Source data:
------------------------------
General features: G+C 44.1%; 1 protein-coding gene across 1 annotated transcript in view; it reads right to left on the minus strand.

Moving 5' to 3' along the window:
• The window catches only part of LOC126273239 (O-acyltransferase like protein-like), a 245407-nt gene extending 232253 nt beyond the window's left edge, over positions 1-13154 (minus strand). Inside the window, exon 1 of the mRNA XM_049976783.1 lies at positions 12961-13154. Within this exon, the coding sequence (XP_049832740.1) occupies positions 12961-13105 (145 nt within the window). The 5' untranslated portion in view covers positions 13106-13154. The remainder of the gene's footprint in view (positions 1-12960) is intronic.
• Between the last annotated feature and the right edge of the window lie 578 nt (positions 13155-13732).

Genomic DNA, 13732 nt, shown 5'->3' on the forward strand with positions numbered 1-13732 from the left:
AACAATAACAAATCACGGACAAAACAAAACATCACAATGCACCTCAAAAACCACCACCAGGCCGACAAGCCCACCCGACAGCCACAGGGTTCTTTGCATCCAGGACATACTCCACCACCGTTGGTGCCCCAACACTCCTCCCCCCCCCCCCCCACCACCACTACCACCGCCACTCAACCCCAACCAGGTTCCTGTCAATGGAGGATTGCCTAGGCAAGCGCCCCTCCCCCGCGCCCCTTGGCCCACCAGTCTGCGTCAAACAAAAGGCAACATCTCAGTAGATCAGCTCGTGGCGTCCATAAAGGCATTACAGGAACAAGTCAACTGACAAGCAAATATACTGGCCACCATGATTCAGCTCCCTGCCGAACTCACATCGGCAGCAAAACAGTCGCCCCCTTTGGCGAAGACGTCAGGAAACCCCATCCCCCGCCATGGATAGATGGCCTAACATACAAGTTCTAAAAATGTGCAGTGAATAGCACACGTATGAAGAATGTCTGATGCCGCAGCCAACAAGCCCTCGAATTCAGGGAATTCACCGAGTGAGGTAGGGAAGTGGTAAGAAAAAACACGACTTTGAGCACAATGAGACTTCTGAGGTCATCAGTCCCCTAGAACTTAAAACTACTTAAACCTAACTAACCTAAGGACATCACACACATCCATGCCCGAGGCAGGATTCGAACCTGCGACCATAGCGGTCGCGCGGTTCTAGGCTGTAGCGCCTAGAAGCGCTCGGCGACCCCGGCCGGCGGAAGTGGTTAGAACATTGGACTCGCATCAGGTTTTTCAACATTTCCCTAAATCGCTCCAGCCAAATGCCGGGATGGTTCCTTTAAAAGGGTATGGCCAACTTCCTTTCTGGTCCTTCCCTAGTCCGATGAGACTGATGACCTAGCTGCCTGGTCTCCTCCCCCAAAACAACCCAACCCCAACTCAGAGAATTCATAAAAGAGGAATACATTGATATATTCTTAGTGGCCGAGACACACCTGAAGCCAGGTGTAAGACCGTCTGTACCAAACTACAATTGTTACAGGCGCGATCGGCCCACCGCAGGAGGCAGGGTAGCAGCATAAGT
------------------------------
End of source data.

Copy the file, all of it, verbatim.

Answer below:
General features: G+C 44.1%; 1 protein-coding gene across 1 annotated transcript in view; it reads right to left on the minus strand.

Moving 5' to 3' along the window:
• The window catches only part of LOC126273239 (O-acyltransferase like protein-like), a 245407-nt gene extending 232253 nt beyond the window's left edge, over positions 1-13154 (minus strand). Inside the window, exon 1 of the mRNA XM_049976783.1 lies at positions 12961-13154. Within this exon, the coding sequence (XP_049832740.1) occupies positions 12961-13105 (145 nt within the window). The 5' untranslated portion in view covers positions 13106-13154. The remainder of the gene's footprint in view (positions 1-12960) is intronic.
• Between the last annotated feature and the right edge of the window lie 578 nt (positions 13155-13732).

Genomic DNA, 13732 nt, shown 5'->3' on the forward strand with positions numbered 1-13732 from the left:
AACAATAACAAATCACGGACAAAACAAAACATCACAATGCACCTCAAAAACCACCACCAGGCCGACAAGCCCACCCGACAGCCACAGGGTTCTTTGCATCCAGGACATACTCCACCACCGTTGGTGCCCCAACACTCCTCCCCCCCCCCCCCCACCACCACTACCACCGCCACTCAACCCCAACCAGGTTCCTGTCAATGGAGGATTGCCTAGGCAAGCGCCCCTCCCCCGCGCCCCTTGGCCCACCAGTCTGCGTCAAACAAAAGGCAACATCTCAGTAGATCAGCTCGTGGCGTCCATAAAGGCATTACAGGAACAAGTCAACTGACAAGCAAATATACTGGCCACCATGATTCAGCTCCCTGCCGAACTCACATCGGCAGCAAAACAGTCGCCCCCTTTGGCGAAGACGTCAGGAAACCCCATCCCCCGCCATGGATAGATGGCCTAACATACAAGTTCTAAAAATGTGCAGTGAATAGCACACGTATGAAGAATGTCTGATGCCGCAGCCAACAAGCCCTCGAATTCAGGGAATTCACCGAGTGAGGTAGGGAAGTGGTAAGAAAAAACACGACTTTGAGCACAATGAGACTTCTGAGGTCATCAGTCCCCTAGAACTTAAAACTACTTAAACCTAACTAACCTAAGGACATCACACACATCCATGCCCGAGGCAGGATTCGAACCTGCGACCATAGCGGTCGCGCGGTTCTAGGCTGTAGCGCCTAGAAGCGCTCGGCGACCCCGGCCGGCGGAAGTGGTTAGAACATTGGACTCGCATCAGGTTTTTCAACATTTCCCTAAATCGCTCCAGCCAAATGCCGGGATGGTTCCTTTAAAAGGGTATGGCCAACTTCCTTTCTGGTCCTTCCCTAGTCCGATGAGACTGATGACCTAGCTGCCTGGTCTCCTCCCCCAAAACAACCCAACCCCAACTCAGAGAATTCATAAAAGAGGAATACATTGATATATTCTTAGTGGCCGAGACACACCTGAAGCCAGGTGTAAGACCGTCTGTACCAAACTACAATTGTTACAGGCGCGATCGGCCCACCGCAGGAGGCAGGGTAGCAGCATAAGT